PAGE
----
I’m sure we all have films that we either saw, or perhaps didn’t see, as kids that have left some kind of lasting impression on us.  I have A LOT of films that fall into these categories.  “Children Shouldn’t Play With Dead Things” and “King Kong” [1976] are two of the films I DID see at a way too young age, “It’s Alive!” [1969] and “Cry Uncle!” [1971] are two films I only saw bits of as a kid and have from time to time attempted to find them and finish them out (I have “found” both of them, with “It’s Alive!” being watchable only through the part I’d already seen, and “Cry Uncel!” not being one I’ve attempted to watch yet [the accidental necrophilia scene may have something to do with it…]).  And then there are films I only heard about way back then but have stuck with me for some wierd reason.  “Tourist Trap” [1979] is one these, and tonight I finally watched it…

I remember seeing a commercial on good old WOFL Channel 35 in Orlando sometime in the early 80’s for this movie, which they would be showing “Later this afternoon”, to be followed by Alfred Hitchock’s “Family Plot”.  Don’t ask me why I remember this, I just do.  In any case I always assumed this one would be one of those very bad, poorly made, not worth my time 70’s slasher clones trying to make an easy buck out of Halloween’s and/or Texas Chainsaw Massacre’s coat-tails.  And in a way it is (at least for TCSM, it even shares an artistic director!).  But to say that really isn’t fair to TT at all.  In fact, as one review I read today pointed out it was being made roughly at the same time as Halloween, so really no chance to copy, or even be influenced by it.  If anything its more of a clone of Doctor Who’s “Spearhead from Space” [1970] and “House of Wax” [1953].

So is it a great horror film?  Well, no.  But its also not “one of those very bad, poorly made, not worth my time 70’s slasher clones…” you get the idea.  The acting is mostly meh, although some of the players do put a bit extra in (and not in an over the top kind of way, well not mostly).  Chuck Connors is, well, he’s just plain freaky to be honest.  From the first scene he’s in you know he’s a bit off, and by the end, well, no spoilers.   And if you have a fear of mannequins and/or masks, this is not the film for you (unless you really want to have nightmares).   And something I will give this film: it never actually stoops to the level of cheap exploitation.  There’s a scene near the beginning when you just know your about to get the obligatory T&A, and while the three ladies do go for a skinny dip you don’t get anything for your quarter.  In fact the entire film was “tame” enough by 1979 standards to be given a PG rating.  By today’s standards it could almost play on the Disney Channel (which probably says more about Disney’s declining standards than it does about the films lack of sex).  And its is mostly low in the gore category as well.  There is of course a decent bit of violence, but the real kick for the film is the sense of dread that starts with the off-kilter theme music and begins to grow right away when the first guy wonders into that back room…And it doesn’t hurt that the film actually has a lot of laughter in it; not in a wet your pants funny way, but in a “hey, everything’s OK. Nothing bad’s going to happen. OH MY GOD….” kind of way.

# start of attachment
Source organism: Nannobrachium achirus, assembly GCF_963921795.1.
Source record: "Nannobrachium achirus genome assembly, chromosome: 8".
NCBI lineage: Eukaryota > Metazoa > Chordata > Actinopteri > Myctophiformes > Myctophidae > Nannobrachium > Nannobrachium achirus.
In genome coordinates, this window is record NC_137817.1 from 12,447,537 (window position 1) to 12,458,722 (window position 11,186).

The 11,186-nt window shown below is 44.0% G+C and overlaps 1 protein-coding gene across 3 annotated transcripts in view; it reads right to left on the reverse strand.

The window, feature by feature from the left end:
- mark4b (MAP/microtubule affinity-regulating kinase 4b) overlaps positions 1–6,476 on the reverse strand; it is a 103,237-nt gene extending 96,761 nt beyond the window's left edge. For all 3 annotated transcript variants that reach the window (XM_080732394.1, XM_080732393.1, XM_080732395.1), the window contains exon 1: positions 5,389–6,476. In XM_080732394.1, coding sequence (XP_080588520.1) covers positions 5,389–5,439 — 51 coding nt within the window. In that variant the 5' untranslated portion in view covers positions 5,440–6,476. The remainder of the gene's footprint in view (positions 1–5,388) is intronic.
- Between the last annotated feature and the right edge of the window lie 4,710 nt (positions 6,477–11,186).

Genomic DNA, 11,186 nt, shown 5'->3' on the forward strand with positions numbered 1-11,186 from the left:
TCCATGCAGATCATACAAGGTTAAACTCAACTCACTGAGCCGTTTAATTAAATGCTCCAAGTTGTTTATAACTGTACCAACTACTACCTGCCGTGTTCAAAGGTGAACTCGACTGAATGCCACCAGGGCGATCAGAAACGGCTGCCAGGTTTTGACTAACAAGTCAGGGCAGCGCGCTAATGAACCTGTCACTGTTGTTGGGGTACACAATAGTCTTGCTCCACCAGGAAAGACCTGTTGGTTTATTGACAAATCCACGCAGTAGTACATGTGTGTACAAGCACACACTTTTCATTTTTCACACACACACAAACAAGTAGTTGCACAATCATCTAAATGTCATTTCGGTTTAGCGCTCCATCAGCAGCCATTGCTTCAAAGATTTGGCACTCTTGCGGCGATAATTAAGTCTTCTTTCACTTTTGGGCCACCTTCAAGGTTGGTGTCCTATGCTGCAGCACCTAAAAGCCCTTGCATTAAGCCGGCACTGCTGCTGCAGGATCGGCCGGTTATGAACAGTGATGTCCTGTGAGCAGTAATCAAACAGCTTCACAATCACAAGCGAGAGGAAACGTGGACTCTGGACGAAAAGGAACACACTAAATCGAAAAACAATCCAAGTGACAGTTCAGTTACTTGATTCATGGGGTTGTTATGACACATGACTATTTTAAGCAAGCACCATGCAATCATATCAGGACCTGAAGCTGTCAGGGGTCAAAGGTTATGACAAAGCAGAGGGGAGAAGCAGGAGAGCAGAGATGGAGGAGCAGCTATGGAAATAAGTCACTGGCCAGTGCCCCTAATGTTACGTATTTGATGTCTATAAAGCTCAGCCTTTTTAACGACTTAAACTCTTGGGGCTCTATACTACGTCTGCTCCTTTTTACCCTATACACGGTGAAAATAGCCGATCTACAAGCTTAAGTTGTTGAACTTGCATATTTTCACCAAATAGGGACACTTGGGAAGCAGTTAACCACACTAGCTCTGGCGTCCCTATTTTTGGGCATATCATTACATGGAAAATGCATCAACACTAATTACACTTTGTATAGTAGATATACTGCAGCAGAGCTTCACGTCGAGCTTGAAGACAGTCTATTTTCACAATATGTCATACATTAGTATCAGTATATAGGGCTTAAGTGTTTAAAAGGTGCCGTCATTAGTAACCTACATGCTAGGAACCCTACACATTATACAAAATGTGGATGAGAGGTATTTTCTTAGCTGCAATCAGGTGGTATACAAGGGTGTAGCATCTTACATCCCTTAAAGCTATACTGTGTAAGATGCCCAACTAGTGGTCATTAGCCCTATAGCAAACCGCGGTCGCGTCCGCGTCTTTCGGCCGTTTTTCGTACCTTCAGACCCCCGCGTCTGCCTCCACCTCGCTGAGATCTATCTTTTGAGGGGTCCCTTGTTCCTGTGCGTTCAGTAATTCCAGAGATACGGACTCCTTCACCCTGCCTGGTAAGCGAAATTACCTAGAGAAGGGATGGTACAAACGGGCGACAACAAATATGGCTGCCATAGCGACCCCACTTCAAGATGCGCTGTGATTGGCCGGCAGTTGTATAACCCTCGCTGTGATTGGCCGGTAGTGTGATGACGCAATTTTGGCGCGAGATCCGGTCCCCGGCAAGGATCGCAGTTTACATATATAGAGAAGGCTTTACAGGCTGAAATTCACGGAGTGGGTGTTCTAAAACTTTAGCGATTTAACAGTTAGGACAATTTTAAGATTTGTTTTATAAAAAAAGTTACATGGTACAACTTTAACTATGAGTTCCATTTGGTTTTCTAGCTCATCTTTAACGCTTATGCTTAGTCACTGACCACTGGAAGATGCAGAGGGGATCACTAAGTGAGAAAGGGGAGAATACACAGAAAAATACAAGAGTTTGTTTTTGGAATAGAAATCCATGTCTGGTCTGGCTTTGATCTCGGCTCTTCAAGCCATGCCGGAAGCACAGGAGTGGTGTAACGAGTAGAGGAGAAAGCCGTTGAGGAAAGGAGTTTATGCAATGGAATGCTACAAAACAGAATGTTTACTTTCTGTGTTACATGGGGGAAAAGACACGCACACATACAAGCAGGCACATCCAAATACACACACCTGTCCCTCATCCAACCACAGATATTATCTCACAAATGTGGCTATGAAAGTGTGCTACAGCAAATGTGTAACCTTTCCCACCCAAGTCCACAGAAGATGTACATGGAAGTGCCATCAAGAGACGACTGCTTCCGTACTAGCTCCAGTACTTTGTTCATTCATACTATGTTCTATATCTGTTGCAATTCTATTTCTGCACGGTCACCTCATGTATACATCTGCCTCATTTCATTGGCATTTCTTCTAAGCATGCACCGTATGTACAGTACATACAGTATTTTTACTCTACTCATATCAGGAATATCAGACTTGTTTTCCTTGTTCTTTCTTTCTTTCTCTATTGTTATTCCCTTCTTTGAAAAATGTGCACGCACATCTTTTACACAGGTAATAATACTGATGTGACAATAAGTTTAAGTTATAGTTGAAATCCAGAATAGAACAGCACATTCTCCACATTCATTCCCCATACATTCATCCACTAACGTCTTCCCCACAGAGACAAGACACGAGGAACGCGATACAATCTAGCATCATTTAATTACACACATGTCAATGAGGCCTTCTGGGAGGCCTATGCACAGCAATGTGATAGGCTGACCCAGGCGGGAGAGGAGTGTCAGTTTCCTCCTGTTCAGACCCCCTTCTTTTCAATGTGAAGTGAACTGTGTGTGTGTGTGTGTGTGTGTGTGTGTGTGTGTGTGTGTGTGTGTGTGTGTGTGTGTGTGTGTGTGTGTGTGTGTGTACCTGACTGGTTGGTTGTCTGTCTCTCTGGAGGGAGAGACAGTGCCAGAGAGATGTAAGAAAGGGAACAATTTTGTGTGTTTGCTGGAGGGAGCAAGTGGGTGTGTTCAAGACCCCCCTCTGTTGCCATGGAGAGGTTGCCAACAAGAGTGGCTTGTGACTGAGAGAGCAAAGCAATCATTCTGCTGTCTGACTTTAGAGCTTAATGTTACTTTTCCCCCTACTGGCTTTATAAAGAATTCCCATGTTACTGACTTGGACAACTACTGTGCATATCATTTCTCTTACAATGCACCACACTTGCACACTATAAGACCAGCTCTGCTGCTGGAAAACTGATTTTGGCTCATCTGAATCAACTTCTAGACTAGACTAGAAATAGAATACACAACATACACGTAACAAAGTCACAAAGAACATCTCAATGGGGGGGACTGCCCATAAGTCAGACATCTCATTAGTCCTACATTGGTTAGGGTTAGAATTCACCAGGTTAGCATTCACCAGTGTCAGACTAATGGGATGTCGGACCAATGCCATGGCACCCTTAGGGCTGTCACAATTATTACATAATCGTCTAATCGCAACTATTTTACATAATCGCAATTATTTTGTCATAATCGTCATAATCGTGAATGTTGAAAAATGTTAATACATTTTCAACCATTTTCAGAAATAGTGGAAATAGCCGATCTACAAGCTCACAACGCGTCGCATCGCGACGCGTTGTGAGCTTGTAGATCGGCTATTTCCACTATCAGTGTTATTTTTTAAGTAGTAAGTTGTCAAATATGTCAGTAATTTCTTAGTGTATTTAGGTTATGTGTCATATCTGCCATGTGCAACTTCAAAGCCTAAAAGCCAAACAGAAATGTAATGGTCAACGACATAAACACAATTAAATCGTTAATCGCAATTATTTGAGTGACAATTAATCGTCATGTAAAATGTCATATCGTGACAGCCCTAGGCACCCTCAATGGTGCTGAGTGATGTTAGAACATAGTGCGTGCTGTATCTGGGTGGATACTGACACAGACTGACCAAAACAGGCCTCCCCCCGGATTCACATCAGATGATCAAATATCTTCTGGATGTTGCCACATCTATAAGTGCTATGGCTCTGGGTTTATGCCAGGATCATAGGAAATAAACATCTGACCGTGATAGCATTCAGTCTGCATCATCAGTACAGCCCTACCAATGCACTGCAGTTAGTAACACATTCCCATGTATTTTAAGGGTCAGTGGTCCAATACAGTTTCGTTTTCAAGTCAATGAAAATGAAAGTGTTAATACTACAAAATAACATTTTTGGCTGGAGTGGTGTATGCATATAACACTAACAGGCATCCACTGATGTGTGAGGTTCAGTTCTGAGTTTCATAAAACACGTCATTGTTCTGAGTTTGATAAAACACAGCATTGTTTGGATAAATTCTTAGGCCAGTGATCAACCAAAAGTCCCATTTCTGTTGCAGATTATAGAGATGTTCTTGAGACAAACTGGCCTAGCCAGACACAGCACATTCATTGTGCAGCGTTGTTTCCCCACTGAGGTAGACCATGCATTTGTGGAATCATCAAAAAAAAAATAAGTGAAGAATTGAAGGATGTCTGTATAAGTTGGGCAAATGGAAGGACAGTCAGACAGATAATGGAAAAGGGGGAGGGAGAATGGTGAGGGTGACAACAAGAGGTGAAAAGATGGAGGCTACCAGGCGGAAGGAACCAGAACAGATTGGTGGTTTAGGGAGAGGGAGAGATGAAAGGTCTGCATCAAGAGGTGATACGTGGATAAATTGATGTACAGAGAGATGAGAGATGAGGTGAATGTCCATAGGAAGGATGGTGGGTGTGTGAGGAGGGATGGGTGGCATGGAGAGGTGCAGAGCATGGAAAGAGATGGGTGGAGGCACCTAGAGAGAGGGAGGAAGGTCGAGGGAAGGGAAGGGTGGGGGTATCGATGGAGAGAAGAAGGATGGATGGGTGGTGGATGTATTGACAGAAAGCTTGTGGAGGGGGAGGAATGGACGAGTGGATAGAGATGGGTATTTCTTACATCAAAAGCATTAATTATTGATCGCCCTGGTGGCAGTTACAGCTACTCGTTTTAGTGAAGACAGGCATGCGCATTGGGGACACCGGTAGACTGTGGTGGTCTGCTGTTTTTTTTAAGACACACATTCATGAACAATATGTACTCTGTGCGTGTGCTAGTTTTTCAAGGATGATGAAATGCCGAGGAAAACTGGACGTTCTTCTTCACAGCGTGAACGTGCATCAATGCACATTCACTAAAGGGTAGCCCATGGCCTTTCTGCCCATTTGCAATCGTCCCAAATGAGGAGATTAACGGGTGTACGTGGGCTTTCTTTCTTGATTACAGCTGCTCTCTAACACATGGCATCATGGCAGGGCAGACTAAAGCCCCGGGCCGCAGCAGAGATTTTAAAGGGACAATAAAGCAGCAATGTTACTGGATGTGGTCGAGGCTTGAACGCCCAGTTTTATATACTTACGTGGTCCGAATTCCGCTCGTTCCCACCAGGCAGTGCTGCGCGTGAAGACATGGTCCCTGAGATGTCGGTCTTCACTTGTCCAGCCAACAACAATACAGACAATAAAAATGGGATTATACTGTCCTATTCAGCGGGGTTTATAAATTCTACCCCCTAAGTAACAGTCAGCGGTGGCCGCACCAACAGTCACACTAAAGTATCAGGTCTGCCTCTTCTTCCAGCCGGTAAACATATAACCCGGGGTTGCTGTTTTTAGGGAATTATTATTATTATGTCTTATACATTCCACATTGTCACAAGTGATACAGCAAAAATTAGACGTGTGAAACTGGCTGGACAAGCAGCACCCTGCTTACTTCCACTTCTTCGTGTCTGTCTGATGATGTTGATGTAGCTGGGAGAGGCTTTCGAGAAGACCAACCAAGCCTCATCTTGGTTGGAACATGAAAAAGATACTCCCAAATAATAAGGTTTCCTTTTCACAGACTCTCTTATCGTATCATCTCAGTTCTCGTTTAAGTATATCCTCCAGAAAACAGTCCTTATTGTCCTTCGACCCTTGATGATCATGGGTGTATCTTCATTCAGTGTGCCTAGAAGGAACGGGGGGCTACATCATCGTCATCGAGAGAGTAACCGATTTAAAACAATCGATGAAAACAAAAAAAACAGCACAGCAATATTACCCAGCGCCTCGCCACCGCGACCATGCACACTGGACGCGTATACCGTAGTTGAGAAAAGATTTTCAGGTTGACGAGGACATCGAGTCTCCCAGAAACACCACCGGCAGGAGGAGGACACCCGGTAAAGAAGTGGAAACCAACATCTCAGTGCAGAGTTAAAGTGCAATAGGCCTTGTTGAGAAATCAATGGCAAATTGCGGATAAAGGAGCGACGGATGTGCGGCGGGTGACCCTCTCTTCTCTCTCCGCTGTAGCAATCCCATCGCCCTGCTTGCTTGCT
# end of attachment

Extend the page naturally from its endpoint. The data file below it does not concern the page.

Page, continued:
All in all, I’m glad I didn’t see this way back when (I have enough issues as it is now).  But I’m also glad I’ve finally found and seen it.  Is it a classic?  No.  But it is one I’d recommend, and also one I’ll probably see again.

***** Potential Spoiler Ahead *****

Oh, and that final freeze frame at the end IS a classic.